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Water Safety Report Released

Water Safety Report

A new report shows pre-schoolers have an alarmingly high rate of drowning in New Zealand and despite tougher laws on pool fencing, most still drown in unfenced pools at home.

The report Circumstances surrounding drowning in those under 25 in New Zealand (1980-2002) was released today by the Child and Youth Mortality Review Committee (CYMRC) and Water Safety New Zealand.

New Zealand has the highest rate of youth drowning (1-14 years old) compared to other OECD countries. Drowning is also the second leading cause of injury death for youth in New Zealand.

Professor Barry Taylor, who is the chairman of the ministerial CYMRC, says: " While there has been a significant drop in the number of drownings over the 23-year study period, there is ample room for improvement."

"The study shows 67% of infants (0-12months) who drowned did so in the bath while most pre-schooler drownings (1-4 years) happened in home swimming pools. Any child's death is tragic, but what makes these statistics particularly sad is that in many cases the drownings may have been preventable if the child was properly supervised."

"The consistent outcome from the study was that a lack of supervision of infants and young children around water is the major reason for such a devastating drowning toll. It is imperative that caregivers ensure uncompromised care and attention is given while infants and children are at home, be it in the bath, by putting the bucket of soaking clothes on a bench, and making sure all entry points to the swimming pool or spa pool are secure."

“No child should be left alone in a bath under the age of 4 years. The use of bath seats or flotation rings do not keep a baby safe in a bath, nor are they a substitute for constant supervision,” says Professor Taylor.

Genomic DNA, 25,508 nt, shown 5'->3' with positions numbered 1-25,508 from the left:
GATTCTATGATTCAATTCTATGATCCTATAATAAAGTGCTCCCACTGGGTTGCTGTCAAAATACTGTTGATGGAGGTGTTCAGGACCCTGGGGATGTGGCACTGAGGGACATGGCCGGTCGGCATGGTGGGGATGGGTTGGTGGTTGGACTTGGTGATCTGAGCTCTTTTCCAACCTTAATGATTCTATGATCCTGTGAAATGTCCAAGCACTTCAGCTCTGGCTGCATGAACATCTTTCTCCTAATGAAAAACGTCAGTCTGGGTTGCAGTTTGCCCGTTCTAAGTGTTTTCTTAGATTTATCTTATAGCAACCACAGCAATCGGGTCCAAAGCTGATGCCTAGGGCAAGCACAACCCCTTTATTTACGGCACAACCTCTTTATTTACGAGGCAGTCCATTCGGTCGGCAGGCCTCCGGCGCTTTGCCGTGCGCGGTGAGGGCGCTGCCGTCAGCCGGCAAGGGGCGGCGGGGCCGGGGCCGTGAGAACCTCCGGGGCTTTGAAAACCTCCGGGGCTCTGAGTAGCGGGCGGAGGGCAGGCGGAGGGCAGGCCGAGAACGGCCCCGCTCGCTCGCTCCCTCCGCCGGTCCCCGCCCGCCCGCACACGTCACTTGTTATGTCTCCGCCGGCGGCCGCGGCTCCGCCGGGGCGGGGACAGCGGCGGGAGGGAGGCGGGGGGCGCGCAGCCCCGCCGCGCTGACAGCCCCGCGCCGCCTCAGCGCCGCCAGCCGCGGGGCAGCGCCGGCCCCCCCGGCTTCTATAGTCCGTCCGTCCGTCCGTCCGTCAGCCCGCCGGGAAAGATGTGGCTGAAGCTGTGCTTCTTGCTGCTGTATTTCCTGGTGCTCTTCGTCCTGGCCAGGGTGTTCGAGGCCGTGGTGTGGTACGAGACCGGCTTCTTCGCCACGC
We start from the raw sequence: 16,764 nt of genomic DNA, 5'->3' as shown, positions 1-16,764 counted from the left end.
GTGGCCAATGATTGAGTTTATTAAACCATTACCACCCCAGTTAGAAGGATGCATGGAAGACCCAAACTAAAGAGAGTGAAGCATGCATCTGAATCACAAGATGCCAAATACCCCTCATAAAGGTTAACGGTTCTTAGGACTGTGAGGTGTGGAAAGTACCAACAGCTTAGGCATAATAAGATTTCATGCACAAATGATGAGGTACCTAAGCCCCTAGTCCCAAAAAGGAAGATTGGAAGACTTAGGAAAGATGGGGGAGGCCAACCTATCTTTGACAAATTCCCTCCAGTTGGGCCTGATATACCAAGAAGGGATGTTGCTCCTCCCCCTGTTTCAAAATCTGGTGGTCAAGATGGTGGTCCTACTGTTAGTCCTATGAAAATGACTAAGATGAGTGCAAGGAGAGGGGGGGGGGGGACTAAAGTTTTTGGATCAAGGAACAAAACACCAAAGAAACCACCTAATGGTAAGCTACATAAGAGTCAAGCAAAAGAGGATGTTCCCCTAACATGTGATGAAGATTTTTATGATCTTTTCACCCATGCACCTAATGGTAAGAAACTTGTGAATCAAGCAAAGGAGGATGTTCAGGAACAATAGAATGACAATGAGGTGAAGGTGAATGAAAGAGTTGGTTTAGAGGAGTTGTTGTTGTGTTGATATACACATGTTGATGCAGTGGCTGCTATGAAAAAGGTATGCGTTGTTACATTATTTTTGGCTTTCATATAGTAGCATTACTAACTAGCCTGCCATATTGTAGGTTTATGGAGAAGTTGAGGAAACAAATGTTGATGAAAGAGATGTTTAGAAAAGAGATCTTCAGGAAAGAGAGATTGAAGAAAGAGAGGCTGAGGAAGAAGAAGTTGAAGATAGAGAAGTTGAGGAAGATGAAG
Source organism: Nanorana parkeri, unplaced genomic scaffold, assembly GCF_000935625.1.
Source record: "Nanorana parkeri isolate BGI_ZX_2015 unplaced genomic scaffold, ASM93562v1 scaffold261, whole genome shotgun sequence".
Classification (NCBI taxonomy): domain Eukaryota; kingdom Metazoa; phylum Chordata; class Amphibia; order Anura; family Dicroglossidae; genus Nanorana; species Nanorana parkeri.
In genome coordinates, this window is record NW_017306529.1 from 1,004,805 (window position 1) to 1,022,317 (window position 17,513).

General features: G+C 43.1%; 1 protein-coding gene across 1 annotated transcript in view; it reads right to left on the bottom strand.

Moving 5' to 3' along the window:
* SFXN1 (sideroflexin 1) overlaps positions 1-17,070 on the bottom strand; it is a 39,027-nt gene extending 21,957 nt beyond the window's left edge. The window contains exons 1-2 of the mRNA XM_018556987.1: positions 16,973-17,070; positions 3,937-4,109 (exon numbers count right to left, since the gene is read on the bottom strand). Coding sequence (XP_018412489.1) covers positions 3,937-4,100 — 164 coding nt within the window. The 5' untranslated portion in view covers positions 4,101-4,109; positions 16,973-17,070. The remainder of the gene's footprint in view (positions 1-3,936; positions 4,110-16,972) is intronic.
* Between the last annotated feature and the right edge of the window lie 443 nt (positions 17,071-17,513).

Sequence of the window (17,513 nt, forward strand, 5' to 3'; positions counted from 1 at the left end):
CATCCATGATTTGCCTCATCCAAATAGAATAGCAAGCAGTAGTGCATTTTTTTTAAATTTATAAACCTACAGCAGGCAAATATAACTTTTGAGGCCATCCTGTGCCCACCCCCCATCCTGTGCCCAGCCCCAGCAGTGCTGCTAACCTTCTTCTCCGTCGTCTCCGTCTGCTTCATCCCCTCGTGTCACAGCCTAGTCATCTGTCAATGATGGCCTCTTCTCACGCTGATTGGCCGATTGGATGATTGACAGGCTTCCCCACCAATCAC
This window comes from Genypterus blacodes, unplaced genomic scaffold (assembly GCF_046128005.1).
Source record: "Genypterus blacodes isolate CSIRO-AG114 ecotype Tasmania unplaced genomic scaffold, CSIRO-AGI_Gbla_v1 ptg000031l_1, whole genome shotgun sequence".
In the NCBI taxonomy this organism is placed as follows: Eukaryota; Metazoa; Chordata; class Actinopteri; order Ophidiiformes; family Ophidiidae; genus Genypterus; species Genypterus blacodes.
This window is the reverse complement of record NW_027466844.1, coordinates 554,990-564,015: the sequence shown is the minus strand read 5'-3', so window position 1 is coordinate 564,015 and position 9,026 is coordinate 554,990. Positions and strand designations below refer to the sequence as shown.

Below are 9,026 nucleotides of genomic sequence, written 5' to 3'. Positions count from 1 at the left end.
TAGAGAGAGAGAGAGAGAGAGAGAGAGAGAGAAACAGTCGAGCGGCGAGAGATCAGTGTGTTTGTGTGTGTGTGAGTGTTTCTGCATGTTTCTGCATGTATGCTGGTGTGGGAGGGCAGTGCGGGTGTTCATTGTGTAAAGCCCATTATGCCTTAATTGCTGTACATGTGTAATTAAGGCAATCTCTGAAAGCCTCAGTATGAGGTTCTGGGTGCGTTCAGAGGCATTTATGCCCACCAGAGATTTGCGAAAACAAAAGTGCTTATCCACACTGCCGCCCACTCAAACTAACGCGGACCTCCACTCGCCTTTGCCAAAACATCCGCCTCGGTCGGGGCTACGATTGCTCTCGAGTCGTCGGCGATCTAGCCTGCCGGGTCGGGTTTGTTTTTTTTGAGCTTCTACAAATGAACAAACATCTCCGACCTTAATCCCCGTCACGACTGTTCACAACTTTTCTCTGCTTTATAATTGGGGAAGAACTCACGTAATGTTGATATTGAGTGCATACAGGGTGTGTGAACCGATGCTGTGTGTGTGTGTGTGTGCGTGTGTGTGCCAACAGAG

The study highlights that greater work needs to be carried out on ensuring all home pools are fenced in accordance with the Fencing of Swimming Pools Act 1987.

Key findings of the report:
•A total of 1,334 people aged 0–24 years drowned in New Zealand from January 1980 – December 2002 inclusive. Of these drownings, 1,280 (96%) were unintentional, 44 were suicide, and ten homicide.
•The number of deaths by drowning is higher for males than for females for all ages. The overall male to female ratio of 3.2:1.
•The age groups of 1-4 years and 15-24 years had the highest rates of drowning of 6.9 and 5.9 per 100,000 respectively.
•Accidental immersions were the most common activity prior to drowning (37%) followed by swimming (18%) and motor vehicle accidents (MVAs) (14%).
•Infants most commonly drown in the bathtub (67%). The 1-4 year age group predominantly drown in home pools (42%). The number of toddler deaths in home pools has reduced coinciding with legislation requiring fencing of domestic pools.
•The number of drownings in fenced pools with non-compliant gates or doors has remained reasonably static.
•Those aged 15-19 years drowned predominantly in MVAs and in natural bodies of water. Twenty eight percent of deaths in this age group involved alcohol.

The report Circumstances surrounding drowning in those under 25 in New Zealand (1980-2002) is available on the CYMRC website

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